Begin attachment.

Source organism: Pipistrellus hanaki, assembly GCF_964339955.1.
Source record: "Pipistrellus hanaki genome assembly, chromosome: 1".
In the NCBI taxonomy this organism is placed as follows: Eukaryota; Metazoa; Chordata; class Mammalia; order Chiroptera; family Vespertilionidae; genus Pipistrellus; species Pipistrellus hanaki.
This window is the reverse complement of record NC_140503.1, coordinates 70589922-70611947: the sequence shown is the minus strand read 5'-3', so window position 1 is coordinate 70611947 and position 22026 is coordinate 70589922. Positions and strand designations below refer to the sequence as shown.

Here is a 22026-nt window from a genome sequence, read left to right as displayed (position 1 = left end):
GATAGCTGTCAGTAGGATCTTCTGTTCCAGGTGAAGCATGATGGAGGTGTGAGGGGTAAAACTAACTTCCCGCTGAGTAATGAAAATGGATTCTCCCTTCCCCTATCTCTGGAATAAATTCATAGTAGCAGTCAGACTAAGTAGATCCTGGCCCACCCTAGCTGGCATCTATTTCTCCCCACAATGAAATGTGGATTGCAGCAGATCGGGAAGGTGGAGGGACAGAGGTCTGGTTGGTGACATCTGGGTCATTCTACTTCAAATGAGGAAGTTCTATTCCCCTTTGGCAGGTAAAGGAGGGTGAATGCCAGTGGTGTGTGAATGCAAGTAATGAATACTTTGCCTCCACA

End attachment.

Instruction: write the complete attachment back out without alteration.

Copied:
Source organism: Pipistrellus hanaki, assembly GCF_964339955.1.
Source record: "Pipistrellus hanaki genome assembly, chromosome: 1".
In the NCBI taxonomy this organism is placed as follows: Eukaryota; Metazoa; Chordata; class Mammalia; order Chiroptera; family Vespertilionidae; genus Pipistrellus; species Pipistrellus hanaki.
This window is the reverse complement of record NC_140503.1, coordinates 70589922-70611947: the sequence shown is the minus strand read 5'-3', so window position 1 is coordinate 70611947 and position 22026 is coordinate 70589922. Positions and strand designations below refer to the sequence as shown.

Here is a 22026-nt window from a genome sequence, read left to right as displayed (position 1 = left end):
GATAGCTGTCAGTAGGATCTTCTGTTCCAGGTGAAGCATGATGGAGGTGTGAGGGGTAAAACTAACTTCCCGCTGAGTAATGAAAATGGATTCTCCCTTCCCCTATCTCTGGAATAAATTCATAGTAGCAGTCAGACTAAGTAGATCCTGGCCCACCCTAGCTGGCATCTATTTCTCCCCACAATGAAATGTGGATTGCAGCAGATCGGGAAGGTGGAGGGACAGAGGTCTGGTTGGTGACATCTGGGTCATTCTACTTCAAATGAGGAAGTTCTATTCCCCTTTGGCAGGTAAAGGAGGGTGAATGCCAGTGGTGTGTGAATGCAAGTAATGAATACTTTGCCTCCACA